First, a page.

To the outrage of U.S. lawmakers, Pakistan authorities detained the man who owned the safe house used by the CIA to monitor Osama bin Laden.
They also arrested the informant who recorded those coming and going from the secret compound.
In a U.S. Senate Appropriations Committee hearing on Wednesday, senators grilled U.S. Defense Secretary Robert Gates on the matter -- and received some blunt answers in return.
"How long do we support governments that lie to us?" Sen. Patrick Leahy, D-Vt., asked the Pentagon chief.
"Most governments lie to each other," Gates bluntly replied. "That's the way business gets done."
"Do they also arrest the people that help us when they say they are allies?" Leahy shot back.
"Sometimes," Gates answered. "And sometimes they send people to spy on us, and they're our close allies."
"And we give aid to them?" Leahy pressed.
"That's the real world that we deal with," Gates said.
The arrests represent the latest crisis in a strained relationship between the U.S. and Pakistan, a country which has been deemed as vital to the American war on terror.
According to the Congressional Research Service, U.S. aid to Pakistan totaled $4.4 billion last year. In return, the U.S. relies on Pakistan to ship most of its equipment and supplies to fight the war in Afghanistan, as well as provide intelligence and to take out terror havens on its border with Afghanistan.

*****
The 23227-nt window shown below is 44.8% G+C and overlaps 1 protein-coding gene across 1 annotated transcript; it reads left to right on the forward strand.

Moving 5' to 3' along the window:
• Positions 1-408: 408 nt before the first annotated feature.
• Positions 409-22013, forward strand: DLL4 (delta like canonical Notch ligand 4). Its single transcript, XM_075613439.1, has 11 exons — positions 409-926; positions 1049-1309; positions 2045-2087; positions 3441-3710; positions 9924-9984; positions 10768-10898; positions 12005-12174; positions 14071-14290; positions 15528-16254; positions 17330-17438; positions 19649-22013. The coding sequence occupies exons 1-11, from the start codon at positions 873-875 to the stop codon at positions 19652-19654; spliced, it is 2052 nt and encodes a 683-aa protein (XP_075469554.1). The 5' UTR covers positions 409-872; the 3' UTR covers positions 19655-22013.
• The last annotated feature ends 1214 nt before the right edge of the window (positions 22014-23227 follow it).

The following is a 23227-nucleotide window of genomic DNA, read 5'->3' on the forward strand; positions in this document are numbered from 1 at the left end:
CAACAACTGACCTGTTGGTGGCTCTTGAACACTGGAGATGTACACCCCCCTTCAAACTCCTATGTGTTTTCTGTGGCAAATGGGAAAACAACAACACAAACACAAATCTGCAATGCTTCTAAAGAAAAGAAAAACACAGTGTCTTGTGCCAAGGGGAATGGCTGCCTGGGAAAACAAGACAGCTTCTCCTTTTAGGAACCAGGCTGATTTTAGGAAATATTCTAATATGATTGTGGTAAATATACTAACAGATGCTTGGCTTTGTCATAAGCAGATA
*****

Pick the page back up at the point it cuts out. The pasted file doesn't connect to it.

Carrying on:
"Our relationship with Pakistan is extremely important. It is also complicated," White House spokesman Jay Carney said.
Meanwhile, al Qaeda has selected its longtime second-in-command Ayman al Zawahri to succeed Osama bin Laden.
Noman Benotman, a former jihadist who's met al Zawahiri face to face, told CBN News Terrorism Analyst Erick Stakelbeck that the new al Qaeda leader is even more ruthless than bin laden.
"He is the most extremist person in al Qaeda. He is extremely extreme, more than bin Laden. The word or the concept of "civilians," it doesn't exist in al Zawahiri's reality or ideology.
Al Qaeda's new leader is believed to be operating from somewhere near the Pakistan-Afghanistan border.